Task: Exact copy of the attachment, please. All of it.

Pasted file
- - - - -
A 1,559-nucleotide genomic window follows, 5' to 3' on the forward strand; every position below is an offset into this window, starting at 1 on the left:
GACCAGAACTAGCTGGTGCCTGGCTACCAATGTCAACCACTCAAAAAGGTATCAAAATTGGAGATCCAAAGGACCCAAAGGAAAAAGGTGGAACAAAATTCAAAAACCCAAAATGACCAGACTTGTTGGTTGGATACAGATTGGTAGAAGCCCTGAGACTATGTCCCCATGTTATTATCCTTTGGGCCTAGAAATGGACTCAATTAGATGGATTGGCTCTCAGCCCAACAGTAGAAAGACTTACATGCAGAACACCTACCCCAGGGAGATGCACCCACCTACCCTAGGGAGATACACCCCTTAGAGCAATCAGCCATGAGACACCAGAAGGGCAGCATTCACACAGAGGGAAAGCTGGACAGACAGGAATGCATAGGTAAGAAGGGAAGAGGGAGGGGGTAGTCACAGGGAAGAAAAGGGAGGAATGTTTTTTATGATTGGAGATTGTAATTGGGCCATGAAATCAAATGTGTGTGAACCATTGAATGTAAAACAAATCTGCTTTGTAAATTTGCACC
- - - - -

A 1,559-nucleotide genomic window follows, 5' to 3' on the forward strand; every position below is an offset into this window, starting at 1 on the left:
GACCAGAACTAGCTGGTGCCTGGCTACCAATGTCAACCACTCAAAAAGGTATCAAAATTGGAGATCCAAAGGACCCAAAGGAAAAAGGTGGAACAAAATTCAAAAACCCAAAATGACCAGACTTGTTGGTTGGATACAGATTGGTAGAAGCCCTGAGACTATGTCCCCATGTTATTATCCTTTGGGCCTAGAAATGGACTCAATTAGATGGATTGGCTCTCAGCCCAACAGTAGAAAGACTTACATGCAGAACACCTACCCCAGGGAGATGCACCCACCTACCCTAGGGAGATACACCCCTTAGAGCAATCAGCCATGAGACACCAGAAGGGCAGCATTCACACAGAGGGAAAGCTGGACAGACAGGAATGCATAGGTAAGAAGGGAAGAGGGAGGGGGTAGTCACAGGGAAGAAAAGGGAGGAATGTTTTTTATGATTGGAGATTGTAATTGGGCCATGAAATCAAATGTGTGTGAACCATTGAATGTAAAACAAATCTGCTTTGTAAATTTGCACC